Ottawa tightens mortgage rules
| Monday, 17 January 2011
Finance Minister Jim Flaherty announced a second tightening of mortgage rules in the past 12 months as Canadian household debt became a growing concern at the end of 2010 and historically low interest rates continued to persist.
The three main changes are maximum amortization periods will be reduced to 30 years from 35; the refinance limit of a home’s value will be lowered to 85 per cent from 90 per cent; and the government is also withdrawing insurance on home equity lines of credit.
The new rules will be effective March 18.
“Canada’s well-regulated housing sector has been an important strength that allowed us to avoid the mistakes of other countries and helped protect us from the worst of the recent global recession,” Flaherty said in a press conference on Monday January 17. “The prudent measures announced today build on that advantage by encouraging hard-working Canadian families to save by investing in their homes and future.
The MortgageBrokerNews.ca community was vocally upset in past news tips that Ottawa may restrict mortgage lending further, and a majority expressed Harper and Flaherty were tackling the wrong debt issues. Many brokers feel looser rules around credit cards and auto financing need to be re-examined.
The mortgage rules announcement is also two days before Gary Mauris, Dominion Lending Centres president, is set to meet Flaherty for a pre-budget consultation roundtable in Regina, Sask.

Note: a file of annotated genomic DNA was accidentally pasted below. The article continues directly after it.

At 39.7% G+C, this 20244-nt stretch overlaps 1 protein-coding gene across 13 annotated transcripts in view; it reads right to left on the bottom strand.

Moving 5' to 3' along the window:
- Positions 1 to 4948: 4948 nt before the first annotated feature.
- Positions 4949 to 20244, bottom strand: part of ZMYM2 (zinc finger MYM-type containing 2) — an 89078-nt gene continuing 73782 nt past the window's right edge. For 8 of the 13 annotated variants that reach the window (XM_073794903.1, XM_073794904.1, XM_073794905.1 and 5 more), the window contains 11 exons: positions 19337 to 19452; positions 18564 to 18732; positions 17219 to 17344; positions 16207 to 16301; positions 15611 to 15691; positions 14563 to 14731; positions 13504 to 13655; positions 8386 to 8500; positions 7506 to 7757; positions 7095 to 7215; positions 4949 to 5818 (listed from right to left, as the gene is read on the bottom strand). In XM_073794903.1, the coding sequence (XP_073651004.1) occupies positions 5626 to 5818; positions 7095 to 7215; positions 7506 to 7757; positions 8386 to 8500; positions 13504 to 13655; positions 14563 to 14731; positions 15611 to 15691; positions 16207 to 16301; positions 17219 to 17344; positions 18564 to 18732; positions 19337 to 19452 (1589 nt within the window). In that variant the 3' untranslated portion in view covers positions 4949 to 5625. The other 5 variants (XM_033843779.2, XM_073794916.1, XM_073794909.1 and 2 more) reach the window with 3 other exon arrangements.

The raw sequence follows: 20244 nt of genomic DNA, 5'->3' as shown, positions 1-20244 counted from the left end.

Peter Kinch, owner of a mortgage brokerage in British Columbia, said he expects the measures to put a rush on the real estate market as buyers seek to get in before the deadline.
It's similar to last year's changes by Flaherty to the borrowing rules, he said. Whether or not they have an effect, on borrowing, many Canadians are likely to push real estate activities up to avoid the changes, Kinch said. "It’s not really what these changes will do, but what the perception will be," he said.
Kinch said he was surprised that Flaherty acted so quickly this winter, but suspects there's a hidden message in the mortgage rule changes -- rate hikes are coming. This is a way for Flaherty to prepare Canadians to be more responsible with their borrowing ahead of the rise in borrowing rates, said Kinch.
"He’s clearly trying to cut back on Canadians using their houses as ATM machines," he said.